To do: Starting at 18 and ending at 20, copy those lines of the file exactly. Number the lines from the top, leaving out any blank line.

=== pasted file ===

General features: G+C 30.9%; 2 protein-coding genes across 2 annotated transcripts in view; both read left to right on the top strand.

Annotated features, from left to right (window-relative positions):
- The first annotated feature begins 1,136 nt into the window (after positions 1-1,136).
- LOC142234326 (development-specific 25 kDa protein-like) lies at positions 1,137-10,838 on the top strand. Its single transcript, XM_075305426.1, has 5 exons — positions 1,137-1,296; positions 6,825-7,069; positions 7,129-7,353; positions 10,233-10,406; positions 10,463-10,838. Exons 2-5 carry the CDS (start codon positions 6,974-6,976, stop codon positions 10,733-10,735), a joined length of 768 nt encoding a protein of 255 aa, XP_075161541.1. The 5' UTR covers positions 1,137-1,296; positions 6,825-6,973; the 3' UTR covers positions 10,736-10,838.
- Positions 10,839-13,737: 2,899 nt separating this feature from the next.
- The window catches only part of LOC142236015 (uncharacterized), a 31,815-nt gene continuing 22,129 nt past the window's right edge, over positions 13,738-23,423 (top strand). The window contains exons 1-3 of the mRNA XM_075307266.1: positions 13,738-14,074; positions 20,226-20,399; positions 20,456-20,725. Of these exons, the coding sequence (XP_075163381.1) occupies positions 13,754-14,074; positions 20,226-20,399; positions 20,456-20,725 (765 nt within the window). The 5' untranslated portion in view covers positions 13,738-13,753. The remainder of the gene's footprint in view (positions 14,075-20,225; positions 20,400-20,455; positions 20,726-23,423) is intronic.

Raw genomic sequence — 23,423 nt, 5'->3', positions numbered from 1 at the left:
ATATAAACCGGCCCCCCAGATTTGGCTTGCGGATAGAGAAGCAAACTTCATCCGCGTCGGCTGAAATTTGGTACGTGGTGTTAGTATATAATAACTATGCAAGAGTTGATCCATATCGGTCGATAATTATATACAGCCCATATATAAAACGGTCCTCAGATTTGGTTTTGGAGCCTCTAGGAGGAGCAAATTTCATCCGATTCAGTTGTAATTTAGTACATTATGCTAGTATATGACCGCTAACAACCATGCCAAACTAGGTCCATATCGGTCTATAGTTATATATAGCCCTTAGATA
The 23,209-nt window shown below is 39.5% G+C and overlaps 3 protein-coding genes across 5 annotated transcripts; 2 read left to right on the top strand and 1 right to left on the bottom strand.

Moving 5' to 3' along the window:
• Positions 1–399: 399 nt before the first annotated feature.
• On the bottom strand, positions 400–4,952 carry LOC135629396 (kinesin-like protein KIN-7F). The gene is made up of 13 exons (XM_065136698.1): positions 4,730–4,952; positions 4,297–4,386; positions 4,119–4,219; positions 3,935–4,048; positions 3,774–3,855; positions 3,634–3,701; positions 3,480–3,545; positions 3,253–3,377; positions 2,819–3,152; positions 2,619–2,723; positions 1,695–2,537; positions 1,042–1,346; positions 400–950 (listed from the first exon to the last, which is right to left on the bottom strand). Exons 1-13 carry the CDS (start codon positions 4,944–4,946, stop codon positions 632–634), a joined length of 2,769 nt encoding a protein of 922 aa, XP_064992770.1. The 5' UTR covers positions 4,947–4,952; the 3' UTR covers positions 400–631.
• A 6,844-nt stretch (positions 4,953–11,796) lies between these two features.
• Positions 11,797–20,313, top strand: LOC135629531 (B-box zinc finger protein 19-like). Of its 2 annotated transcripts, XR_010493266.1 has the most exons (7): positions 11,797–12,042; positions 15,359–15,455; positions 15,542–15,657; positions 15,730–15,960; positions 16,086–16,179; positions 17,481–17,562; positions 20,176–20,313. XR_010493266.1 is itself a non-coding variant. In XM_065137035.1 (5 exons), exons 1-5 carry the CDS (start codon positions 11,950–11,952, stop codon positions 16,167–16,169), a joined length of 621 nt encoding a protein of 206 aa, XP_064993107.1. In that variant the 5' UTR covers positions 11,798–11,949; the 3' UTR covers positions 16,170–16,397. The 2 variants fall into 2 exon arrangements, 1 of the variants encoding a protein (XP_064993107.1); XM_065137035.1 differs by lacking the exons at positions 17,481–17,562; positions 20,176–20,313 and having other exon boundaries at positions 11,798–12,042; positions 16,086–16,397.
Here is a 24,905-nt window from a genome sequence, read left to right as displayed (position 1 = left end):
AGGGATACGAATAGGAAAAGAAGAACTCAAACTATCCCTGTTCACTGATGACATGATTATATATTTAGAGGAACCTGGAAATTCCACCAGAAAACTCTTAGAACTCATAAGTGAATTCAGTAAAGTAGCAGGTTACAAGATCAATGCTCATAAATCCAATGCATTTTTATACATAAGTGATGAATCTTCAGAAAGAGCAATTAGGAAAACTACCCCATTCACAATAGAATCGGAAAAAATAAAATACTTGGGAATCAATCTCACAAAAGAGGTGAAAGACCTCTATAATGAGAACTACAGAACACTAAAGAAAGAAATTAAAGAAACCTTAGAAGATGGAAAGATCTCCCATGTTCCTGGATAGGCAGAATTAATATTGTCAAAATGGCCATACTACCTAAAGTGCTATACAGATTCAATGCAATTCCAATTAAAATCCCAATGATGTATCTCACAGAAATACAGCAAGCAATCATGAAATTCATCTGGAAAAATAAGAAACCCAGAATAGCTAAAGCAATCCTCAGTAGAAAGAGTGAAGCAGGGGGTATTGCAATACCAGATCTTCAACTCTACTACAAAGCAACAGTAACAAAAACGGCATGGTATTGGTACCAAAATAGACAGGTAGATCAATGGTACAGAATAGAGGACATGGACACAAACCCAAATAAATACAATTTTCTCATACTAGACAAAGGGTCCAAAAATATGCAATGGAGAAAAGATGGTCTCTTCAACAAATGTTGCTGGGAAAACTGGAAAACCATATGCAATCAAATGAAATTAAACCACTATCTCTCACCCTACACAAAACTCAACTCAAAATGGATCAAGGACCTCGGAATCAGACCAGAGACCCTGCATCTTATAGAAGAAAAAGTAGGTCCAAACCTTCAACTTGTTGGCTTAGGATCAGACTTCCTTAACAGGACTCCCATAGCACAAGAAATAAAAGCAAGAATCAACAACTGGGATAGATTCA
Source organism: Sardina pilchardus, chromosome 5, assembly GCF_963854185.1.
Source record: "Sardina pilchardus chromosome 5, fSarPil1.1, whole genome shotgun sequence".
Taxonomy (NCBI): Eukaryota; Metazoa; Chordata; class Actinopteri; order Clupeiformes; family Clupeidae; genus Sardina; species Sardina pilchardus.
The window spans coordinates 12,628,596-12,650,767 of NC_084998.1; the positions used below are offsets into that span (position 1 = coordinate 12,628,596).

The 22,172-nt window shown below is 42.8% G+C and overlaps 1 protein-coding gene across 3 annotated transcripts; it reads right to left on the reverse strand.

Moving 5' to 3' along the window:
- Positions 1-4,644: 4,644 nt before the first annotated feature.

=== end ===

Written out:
Source record: "Sardina pilchardus chromosome 5, fSarPil1.1, whole genome shotgun sequence".
Taxonomy (NCBI): Eukaryota; Metazoa; Chordata; class Actinopteri; order Clupeiformes; family Clupeidae; genus Sardina; species Sardina pilchardus.
The window spans coordinates 12,628,596-12,650,767 of NC_084998.1; the positions used below are offsets into that span (position 1 = coordinate 12,628,596).